We're getting so close to the New Year! There are three days left in 2016 after today, and this will be my third-to-last book review of the year (I've got two more for books that I've already finished in the works, and another two books I'm trying to finish reading before Sunday but which I probably won't be able to write about until after 2017 has arrived). With that said, let's gone on with it! This time around, the first read is another used find, and the second is a book I bought last year while working at the store.

Running in the Family by Michael Ondaatje

Nearly 15 years before his prize-winning novel, The English Patient (which inspired the Oscar-winning film of the same name), was published, Michael Ondaatje took two trips from his home in Canada back to his native Sri Lanka for the first time since the 1950s. This memoir contains the recollections that he had recorded during both trips, which involved re-engaging with relatives and friends, revisiting old haunts, hearing familial legends for the first or thousandth time, and gaining a more nuanced understanding of his family history, which dates all the way back to Dutch and British colonization of the tear-shaped island nation. I'd been aware that Sri Lanka was one of the areas of South Asia that had been colonized by the Dutch and the British (and the Portuguese, but I know the least about that). But the only book I'd read about such colonial exploits, written by a native of said areas, was Pramoedya Ananta Toer's This Earth of Mankind (which is a fantastically consuming novel, by the way). And that's about Indonesia; I'd actually read nothing written specifically about Sri Lanka before. Laying my hands on this book reminded me that I still have plenty to learn, so I bought it.

Through Running in the Family Ondaatje offers readers a tribute to his family and its stories, as much as he offers insight into Sri Lanka's geography, climate, and literary/political history. But what stands out most to me are his descriptions of high society (both sides of his family were considerably wealthy and well-connected through the early 1900s). The parties, the affairs, the petty wars, the drunken spectacles, the controversies, the tragedies. Ondaatje's relatives and their friends are just as messy as regular people sometimes wish rich people to be, and they neither put on airs to the contrary nor bear any shame. Though his mischievous yet beloved father's complicated legacy is the note that Running in the Family ends on, Ondaatje also doesn't forget to acknowledge that the women of his family are his main source of information, especially his numerous aunts. Women often carry the oral histories that keep cultures alive, and his relatives are no different.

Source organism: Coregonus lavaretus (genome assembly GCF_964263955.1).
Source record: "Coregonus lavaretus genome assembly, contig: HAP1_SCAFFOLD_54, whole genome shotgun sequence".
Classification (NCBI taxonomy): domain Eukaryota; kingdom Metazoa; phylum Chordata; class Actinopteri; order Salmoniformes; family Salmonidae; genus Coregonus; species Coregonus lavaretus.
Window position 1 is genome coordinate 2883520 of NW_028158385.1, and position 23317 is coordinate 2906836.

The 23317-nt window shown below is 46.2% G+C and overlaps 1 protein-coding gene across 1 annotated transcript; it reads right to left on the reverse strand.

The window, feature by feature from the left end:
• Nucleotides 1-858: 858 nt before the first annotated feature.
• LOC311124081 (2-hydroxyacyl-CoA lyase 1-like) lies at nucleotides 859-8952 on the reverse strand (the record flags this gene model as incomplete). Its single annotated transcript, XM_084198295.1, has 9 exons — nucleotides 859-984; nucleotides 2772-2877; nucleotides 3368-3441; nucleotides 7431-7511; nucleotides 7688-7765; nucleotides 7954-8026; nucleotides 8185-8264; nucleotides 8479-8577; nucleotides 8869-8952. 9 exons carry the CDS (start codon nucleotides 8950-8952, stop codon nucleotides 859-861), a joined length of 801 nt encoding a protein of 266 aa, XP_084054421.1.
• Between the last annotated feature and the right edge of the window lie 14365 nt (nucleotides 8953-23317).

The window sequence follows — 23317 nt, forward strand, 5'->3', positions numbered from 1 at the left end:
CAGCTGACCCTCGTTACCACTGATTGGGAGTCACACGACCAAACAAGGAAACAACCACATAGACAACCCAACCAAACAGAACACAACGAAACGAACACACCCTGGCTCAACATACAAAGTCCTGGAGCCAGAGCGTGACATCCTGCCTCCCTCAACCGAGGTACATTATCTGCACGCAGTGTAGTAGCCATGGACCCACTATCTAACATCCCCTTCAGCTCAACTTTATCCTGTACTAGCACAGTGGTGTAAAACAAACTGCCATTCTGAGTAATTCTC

Favorite quotes:
"The island seduced all of Europe. The Portuguese. The Dutch. The English. And so its name changed, as well as its shape,Serendip, Ratnapida ("island of gems"), Taprobane, Zeloan, Zeilan, Seyllan, Ceilon, and Ceylonthe wife of many marriages, courted by invaders who stepped ashore and claimed everything with the power of their sword or bible or language" (64).  
"But Lalla could never be just a mother; that seemed to be only one muscle in her chameleon nature, which had too many other things to reflect... Lalla remained the center of the world she moved through. She had been beautiful when young but most free after her husband died and her children grew up. There was some sense of divine right she felt she and everyone else had, even if she had to beg for it or steal it. This overbearing charmed flower" (124-125).

Citizen by Claudia Rankine

A woman named Johari Osayi Idusuyi was the only reason I knew about this book at first. I learned her name last autumn when a video of her reading Citizen at one of he-who-shall-not-be-named's rallies became an internet sensation, and that was all the endorsement I needed for this book of poetry. But know that this is not only a book of poetry; it's an art piece! One poem's text employs gradation to symbolize the seemingly unending erasure of Black lives. Another poem layers still images of the 2006 World Cup with selected quotes from a handful of notable utterers, suggesting that European racism toward people of Arab descent isn't divorced from anti-black racism. And numerous photos and art reprints are planted in between her poems, including an infamous American lynching photograph in which the dead black man hanging from the tree is removed, and the white spectators crowding beneath him have now become the object of spectacle.

Rankine is not only concerned with the historical aspect of racism, the reality that we as Black people in America will never be able to detach ourselves from the trauma and enforced limitations thrust upon our ancestors. She also takes up the daily lived experiences of racism, the subtle and unsaid ones, the ones that set off our intuitions and yet plant doubt in our mindsin other words, microaggressions. If you do not know what microaggressions are or don't quite understand how they play out in real life, let the multiple examples that Rankine provides be a resource for you. Citizen is a literary work that as many different sorts of people as possible should read, but it's also clearly an affirmation to Black people (and all people of color to a certain extent) that we are not crazy, that we are not imagining things, that our thoughts and feelings are not wrong.

Favorite quotes: